Water bills will creep up next year in L.A. because we’ve conserved so much (October 21, 2015)

Under orders to slash their water use in the fourth year of a statewide drought, Los Angeles residents and businesses have largely risen to the challenge.

But this week, Los Angeles Department of Water and Power officials said that because its customers have done such a good job saving, the agency is short on revenue.

To help fill in the gap, the Board of Water and Power Commissioners approved a pass-through charge that will require an average customer to pay about $1.80 more a month, beginning in 2016.

We have no other way of recovering the revenue to maintain the system for our customers, Neil Guglielmo, director of budget, rates and financial planning for the DWP, said Wednesday.

The DWP fell about $111 million short of its revenue projection in the fiscal year that closed this summer, in part because Los Angeles residents and businesses reduced their water consumption about 10% more than expected, officials said.

The 18 billion gallons of unsold water left the utility about $57 million in the hole. Officials say they need that money — about $380 million in total — to cover fixed costs such as pipe repairs, aqueduct maintenance and continued operation of water-treatment facilities. A city ordinance allows the utility to recover those costs from customers using a so-called water revenue adjustment factor.

Guglielmo emphasized that even with the rate adjustment, the average water-conscious customer is still saving money: about $3.26 each month compared with fiscal year 2013-14. Back then, officials say, customers were using more water each month and paying for the added use.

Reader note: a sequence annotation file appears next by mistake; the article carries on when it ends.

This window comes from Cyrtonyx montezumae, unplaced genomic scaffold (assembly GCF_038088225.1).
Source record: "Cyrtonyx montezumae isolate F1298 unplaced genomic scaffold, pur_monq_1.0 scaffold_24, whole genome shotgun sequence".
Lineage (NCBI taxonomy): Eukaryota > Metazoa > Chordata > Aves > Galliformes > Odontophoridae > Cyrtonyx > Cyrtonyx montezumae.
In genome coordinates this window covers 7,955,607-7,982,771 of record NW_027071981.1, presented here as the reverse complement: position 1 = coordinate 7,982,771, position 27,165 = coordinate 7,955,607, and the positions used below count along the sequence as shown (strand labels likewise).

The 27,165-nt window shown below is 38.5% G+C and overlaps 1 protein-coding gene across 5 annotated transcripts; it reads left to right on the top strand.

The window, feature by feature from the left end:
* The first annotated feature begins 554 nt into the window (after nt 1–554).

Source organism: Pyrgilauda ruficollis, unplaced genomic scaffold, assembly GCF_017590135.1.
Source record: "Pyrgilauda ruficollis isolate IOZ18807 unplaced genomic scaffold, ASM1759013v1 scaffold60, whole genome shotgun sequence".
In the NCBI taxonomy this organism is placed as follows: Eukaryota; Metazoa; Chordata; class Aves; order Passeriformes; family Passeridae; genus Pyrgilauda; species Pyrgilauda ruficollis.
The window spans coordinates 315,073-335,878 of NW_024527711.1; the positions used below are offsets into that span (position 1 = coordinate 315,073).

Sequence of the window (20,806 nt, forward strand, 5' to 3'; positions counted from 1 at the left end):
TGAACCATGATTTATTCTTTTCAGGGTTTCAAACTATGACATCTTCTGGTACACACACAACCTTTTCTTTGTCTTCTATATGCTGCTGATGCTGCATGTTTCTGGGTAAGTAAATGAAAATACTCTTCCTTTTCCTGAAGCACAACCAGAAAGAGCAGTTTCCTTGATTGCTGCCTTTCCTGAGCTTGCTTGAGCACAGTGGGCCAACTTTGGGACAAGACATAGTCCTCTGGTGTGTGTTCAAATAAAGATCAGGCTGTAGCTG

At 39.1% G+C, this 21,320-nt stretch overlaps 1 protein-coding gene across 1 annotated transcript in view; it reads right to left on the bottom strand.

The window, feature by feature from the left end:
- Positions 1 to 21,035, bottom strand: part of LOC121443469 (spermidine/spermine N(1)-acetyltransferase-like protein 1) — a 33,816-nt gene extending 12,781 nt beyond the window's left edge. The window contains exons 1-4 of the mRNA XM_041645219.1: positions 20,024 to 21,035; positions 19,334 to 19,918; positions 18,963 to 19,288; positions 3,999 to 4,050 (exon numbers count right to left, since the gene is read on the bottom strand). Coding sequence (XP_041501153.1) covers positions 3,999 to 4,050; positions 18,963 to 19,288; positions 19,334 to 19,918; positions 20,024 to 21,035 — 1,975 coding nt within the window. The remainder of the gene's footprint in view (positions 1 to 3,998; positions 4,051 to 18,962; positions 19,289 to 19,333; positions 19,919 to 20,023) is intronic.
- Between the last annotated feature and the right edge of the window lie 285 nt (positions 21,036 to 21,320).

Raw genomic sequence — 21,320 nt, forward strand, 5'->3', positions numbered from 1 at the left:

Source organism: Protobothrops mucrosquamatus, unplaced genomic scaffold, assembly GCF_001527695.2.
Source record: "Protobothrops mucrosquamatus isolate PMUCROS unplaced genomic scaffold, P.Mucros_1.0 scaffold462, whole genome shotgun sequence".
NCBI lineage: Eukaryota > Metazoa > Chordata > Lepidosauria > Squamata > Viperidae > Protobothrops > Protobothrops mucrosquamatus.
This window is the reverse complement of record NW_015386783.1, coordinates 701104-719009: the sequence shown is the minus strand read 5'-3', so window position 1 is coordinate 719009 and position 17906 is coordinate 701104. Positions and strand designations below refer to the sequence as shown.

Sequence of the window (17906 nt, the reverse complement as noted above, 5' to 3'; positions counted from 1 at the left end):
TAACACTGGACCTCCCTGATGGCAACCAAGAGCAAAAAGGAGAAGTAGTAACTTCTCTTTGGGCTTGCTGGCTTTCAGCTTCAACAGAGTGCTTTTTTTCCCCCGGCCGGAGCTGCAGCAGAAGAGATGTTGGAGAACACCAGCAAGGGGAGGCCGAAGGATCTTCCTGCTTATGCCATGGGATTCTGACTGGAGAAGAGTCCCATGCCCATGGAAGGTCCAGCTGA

If they’ve conserved, they’re still going to save on their bill, Guglielmo said.

The water agency has used its adjustment tool periodically since it was established in 1993 after another California drought. The commissioners last approved an adjustment in 2011, which took effect the following calendar year.

The DWP is not the only water agency to struggle with revenue shortages tied to conservation. Some water districts want to double their basic service charge. Others have implemented drought surcharges to help cover costs.

When sales go down, you can end up in the red, Ellen Hanak, director of the Water Policy Center of the Public Policy Institute of California, said in a previous interview. It can be tricky in the near term.

Heather Cooley, water program director of the Pacific Institute, said that even when demand for water decreases (as it has in L.A.), a utility’s operations and maintenance costs usually remain about the same. Those costs are then spread out among fewer units of water, making each gallon more expensive, even as a customer’s overall water bill goes down.

That paradox can be difficult for customers to wrap their heads around, Cooley said in a recent interview. Then it becomes a problem of communication.


Source: Matt Stevens and Alice Walton, Los Angeles Times